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Treble Clef
Treble Clef

How to Read Music

This is what you need to know at BMC to do a Level One class or above. If you can't read music, you need to start with an INTRO class, which will teach all this.


Music is written on a staff. A staff is five lines like this:


Clefs tell you if the notes on the staff are higher notes, or lower notes:


This is a treble clef:

The treble clef is used by higher instruments like the violin, trumpet, soprano recorder, flute, clarinet, and the right hand of the piano also uses treble clef.


This is a bass clef:

The bass clef is used by lower instruments like the cello, and the left hand of the piano.


Clefs sit at the beginning of the staff:


The notes that are on the staff look like this:

They tell you which notes to play on your instrument.

A crotchet is one beat (count), a minum is two beats, and a semibreve is four beats.


Notes sit on the staff, and they can either sit on the lines like this:


or in the spaces like this:


The notes that are higher on the staff sound higher when you play them, and the notes lower down on the staff sound lower when you play them.


Each note has a name. They are each named after a letter. The musical alphabet is A, B, C, D, E, F, and G.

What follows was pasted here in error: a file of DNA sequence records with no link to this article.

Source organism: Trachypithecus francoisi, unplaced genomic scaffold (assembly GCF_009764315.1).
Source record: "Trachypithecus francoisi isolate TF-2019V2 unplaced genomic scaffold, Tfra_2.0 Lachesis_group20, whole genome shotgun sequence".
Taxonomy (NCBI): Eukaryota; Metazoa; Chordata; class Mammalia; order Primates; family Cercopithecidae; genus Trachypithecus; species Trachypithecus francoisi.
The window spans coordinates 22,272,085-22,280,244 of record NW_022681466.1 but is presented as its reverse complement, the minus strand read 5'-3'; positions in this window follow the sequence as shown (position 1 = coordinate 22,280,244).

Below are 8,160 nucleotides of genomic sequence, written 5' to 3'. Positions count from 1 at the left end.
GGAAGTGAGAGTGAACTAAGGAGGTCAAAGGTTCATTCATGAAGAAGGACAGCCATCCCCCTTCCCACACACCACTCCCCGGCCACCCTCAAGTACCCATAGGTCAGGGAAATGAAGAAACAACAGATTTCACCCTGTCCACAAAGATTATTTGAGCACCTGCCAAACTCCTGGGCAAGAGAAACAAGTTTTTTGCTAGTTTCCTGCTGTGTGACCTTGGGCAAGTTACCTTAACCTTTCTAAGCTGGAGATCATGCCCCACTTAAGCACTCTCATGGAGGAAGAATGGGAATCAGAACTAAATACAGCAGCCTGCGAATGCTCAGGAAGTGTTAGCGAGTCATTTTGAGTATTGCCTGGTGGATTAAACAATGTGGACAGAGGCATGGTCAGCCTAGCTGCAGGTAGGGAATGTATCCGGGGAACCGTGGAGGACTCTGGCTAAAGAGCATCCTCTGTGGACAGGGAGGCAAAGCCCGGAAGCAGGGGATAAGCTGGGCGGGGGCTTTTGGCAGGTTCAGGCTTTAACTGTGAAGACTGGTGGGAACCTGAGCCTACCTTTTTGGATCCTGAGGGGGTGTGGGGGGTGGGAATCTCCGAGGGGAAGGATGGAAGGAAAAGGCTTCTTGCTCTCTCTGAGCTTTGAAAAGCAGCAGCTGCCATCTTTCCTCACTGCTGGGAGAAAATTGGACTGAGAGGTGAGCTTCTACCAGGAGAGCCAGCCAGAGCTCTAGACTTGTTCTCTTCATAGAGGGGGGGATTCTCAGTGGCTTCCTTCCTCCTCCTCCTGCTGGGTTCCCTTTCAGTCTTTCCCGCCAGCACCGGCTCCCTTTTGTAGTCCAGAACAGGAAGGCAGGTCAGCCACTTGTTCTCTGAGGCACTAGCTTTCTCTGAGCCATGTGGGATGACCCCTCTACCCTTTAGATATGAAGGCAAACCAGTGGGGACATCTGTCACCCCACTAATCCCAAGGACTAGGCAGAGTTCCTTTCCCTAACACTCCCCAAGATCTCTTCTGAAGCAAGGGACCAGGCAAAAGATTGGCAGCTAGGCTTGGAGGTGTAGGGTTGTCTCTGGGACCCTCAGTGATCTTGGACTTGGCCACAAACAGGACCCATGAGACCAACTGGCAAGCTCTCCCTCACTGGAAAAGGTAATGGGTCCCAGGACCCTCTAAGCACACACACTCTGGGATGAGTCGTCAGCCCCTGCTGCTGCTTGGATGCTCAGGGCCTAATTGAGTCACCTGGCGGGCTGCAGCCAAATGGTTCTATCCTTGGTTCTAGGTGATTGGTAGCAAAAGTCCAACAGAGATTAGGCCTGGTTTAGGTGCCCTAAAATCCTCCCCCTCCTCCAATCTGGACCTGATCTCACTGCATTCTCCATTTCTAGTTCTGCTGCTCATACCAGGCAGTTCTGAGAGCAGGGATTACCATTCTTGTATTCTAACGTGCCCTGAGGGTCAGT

Notice how Middle C is not on one of the five lines on either staff. If a note is too high or too low to fit on a staff, a ledger line is used. The line through Middle C is a ledger line.


There are easy ways to remember the note names.

In treble clef the notes on the lines say Every Good Boy Deserves Football, and the notes in the spaces spell face.






In bass clef the notes on the lines say Green Buses Drive Fast Always, and the notes in the spaces say All Cows Eat Grass.







Now you're very clever!

Print or copy these onto paper.


What do these notes say? Write down the names of each note and see what they spell!







Draw a line to match!










What are the names of these notes, and how many beats are they?

Remember to check which clef it is!

Hint: One of these notes is upside down. That's because if a note is below the middle line, its stick points up, and if it's above the middle line, its stick points down. If it's on the middle line, the stick can go either way.






The "All Cows Eat Grass" picture comes from this website: www.rozmusictheory.com

It's a good website for learning more music theory.